Model Boats and Ships
Beautifully made by talented craftsmen, model boats have long been admired and played with by enthusiasts of all ages
For the past 200 years model-makers have produced replicas of 17th and 18th century navy vessels. And, in more recent years, they have turned their hand to cabin cruisers and ocean liners.
Before World War 2, keen collectors could pick up rare finds among old shipwright's models for next to nothing. Discarded working half-models of now extinct vessels were often left to decay unnoticed in boatyards' cellars or were simply used for firewood. Originally designed to show owners how their new boat was progressing in the yard, the earliest of these models dates from the late 16th
century when Phineas Pett was building men-o'-war for the British Navy.
The once-famous 19th century Blackwall frigates, and the glamorous clippers which traded in the Far East and Australia were sometimes recorded only in model form. The same is true of the many different kinds of regional vessel which plied British coasts. Few of these survived beyond the early years of the century, and shipping offices were happy to get rid of out-of-date replicas that had once depicted the pride of their fleets. Little valued then, these models now command prices that reflect the skill that went into making them.
Model kits did not come into their own until the 1950s, though there were some around in the 1930s. Between the wars, there were a number of books to help model shipbuilders get started. Most dealt with British warships in the 1600s and 1700s.
Built-Up Ship Model (Publication ... of the Marine Research Society, No. 25.), published in 1933 and still in print, Charles G Davis gave readers a sense of living history by referring to 18th century ship builders' manuals. And to give new model-makers confidence he advised starting with a 'relatively simple' replica of the Lexington, a single-deck American brig-o'-war fitted out in Philadelphia in 1775.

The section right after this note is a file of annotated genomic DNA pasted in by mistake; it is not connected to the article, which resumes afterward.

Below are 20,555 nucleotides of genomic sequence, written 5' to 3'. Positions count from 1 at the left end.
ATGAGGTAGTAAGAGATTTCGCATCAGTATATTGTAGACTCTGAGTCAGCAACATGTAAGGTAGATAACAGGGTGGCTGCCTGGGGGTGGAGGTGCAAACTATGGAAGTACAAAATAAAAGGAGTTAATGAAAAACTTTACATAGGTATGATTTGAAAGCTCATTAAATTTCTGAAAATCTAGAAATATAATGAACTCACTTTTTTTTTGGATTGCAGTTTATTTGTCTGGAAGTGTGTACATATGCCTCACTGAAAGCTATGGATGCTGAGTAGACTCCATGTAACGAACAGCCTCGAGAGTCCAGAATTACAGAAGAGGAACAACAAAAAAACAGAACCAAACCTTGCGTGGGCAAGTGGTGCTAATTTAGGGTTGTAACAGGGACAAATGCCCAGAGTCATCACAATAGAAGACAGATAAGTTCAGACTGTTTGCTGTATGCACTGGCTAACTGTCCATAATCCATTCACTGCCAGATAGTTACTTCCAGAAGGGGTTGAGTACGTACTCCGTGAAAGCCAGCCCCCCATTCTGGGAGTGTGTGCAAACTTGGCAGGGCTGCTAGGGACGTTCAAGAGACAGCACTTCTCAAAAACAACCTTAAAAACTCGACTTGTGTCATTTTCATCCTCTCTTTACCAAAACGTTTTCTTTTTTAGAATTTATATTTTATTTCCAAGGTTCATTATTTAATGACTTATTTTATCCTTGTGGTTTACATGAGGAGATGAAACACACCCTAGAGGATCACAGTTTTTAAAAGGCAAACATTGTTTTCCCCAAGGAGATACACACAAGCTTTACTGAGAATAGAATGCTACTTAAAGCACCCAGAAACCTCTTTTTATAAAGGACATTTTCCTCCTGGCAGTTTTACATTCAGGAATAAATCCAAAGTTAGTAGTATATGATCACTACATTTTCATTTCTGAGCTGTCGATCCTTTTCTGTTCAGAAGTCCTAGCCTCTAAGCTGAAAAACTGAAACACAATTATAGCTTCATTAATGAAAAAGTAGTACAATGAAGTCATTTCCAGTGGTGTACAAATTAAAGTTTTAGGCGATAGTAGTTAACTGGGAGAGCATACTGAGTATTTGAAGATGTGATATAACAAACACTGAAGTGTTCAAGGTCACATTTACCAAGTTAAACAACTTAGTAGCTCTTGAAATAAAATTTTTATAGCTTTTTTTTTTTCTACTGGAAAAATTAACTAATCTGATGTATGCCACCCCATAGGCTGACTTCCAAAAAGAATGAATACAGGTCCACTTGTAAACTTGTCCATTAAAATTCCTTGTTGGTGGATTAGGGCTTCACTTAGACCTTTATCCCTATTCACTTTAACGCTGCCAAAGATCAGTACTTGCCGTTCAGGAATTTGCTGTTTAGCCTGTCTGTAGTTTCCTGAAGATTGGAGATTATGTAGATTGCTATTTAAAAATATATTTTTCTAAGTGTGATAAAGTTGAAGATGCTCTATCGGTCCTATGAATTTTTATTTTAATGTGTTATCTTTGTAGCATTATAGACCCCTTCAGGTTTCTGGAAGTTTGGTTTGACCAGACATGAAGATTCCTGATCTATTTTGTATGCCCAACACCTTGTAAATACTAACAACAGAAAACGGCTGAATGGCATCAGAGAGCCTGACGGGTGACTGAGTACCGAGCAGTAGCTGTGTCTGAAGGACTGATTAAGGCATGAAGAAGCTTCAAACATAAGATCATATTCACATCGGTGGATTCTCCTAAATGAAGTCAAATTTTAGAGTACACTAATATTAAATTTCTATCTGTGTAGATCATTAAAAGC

MODEL BOAT COLLECTOR'S NOTES
Most of the large auction houses hold several sales of 'nautica' every year. Examples of many kinds of display model and toy ship can usually be found there. Among them may be exquisite large working replicas of herring drifters and cabin cruisers, powered by a steam engine, or by an electric or petrol motor. Many of these models were produced in the 1920s. Most of the galleons and men-o'-war now seen in sale rooms have been made by amateurs and professionals in the 20th
century and they vary widely in price.
MODELS OF ALL KINDS
Specialist dealers generally cover the range of model ships from full and half-models of frigates and ocean liners, to fishing boats and even yachts complete with rope bindings, anchors, bollards and deck rails. One model yacht sold recently at auction included the original line drawings plus certificates
entitling the owner to manufacture the full-size yacht.
Many of the 17th and 18th century models were heavily restored at the start of the 20th century and these should be avoided because they are often full of stylistic anachronisms. This is especially true of American replicas, but clumsy repairs were often made on British ones as well.
The original Navy Board models were masterpieces of technology involving a team of expert carvers, artists and
specialists in miniature metalwork, as well as the actual shipwrights themselves. my hinges and filigree work may have been carried out by watchmakers and jewellers. It is virtually impossible to re-create their skill today and no one but an expert should attempt repairs of any detailed model.
Professional restorers can be contacted through maritime museums and model magazines. They will have the tools, the materials and the skill to effect an invisible repair.
The liner models usually had solid wooden hulls of yellow pine, but their fittings included minute pieces of brass and copper fashioned into semaphore signals, winches and ladders. Many of them were kept in direct sunlight that has faded and even totally destroyed the paint. Casually discarded when they were out of date, they often lost their glass cases and these should be replaced to keep them
dust free and also to protect them from damage.
Ship Merchant Sailing Ships
Buy This Art Print At AllPosters.com
Simplified, by master model builder Frank
Built-Up Ship Model (Publication ... of the Marine Research Society, No. 25.)
by Charles G. Davis, Langdon Davis
Ship Models: How to Build Them by Charles G. Davis, Langdon Davis
The Ship Model Builder's Assistant
by Charles G. Davis
Ship Modeling from Stem to Stern by Milton Roth
Historic Ship Models by Wolfram Mondfelt
Boat Modeling With Dynamite Payson: A Step-by-Step Guide to Building Models of Small
Craft -- by Harold "Dynamite" Payson, Harold H. Payson; Paperback
Model Boat Building: The Lobster Boat (A Schiffer Book for the Hobbyist)
by Steve Rogers, et al
The Dory Model Book
by Harold Payson
Model Boats [MAGAZINE SUBSCRIPTION]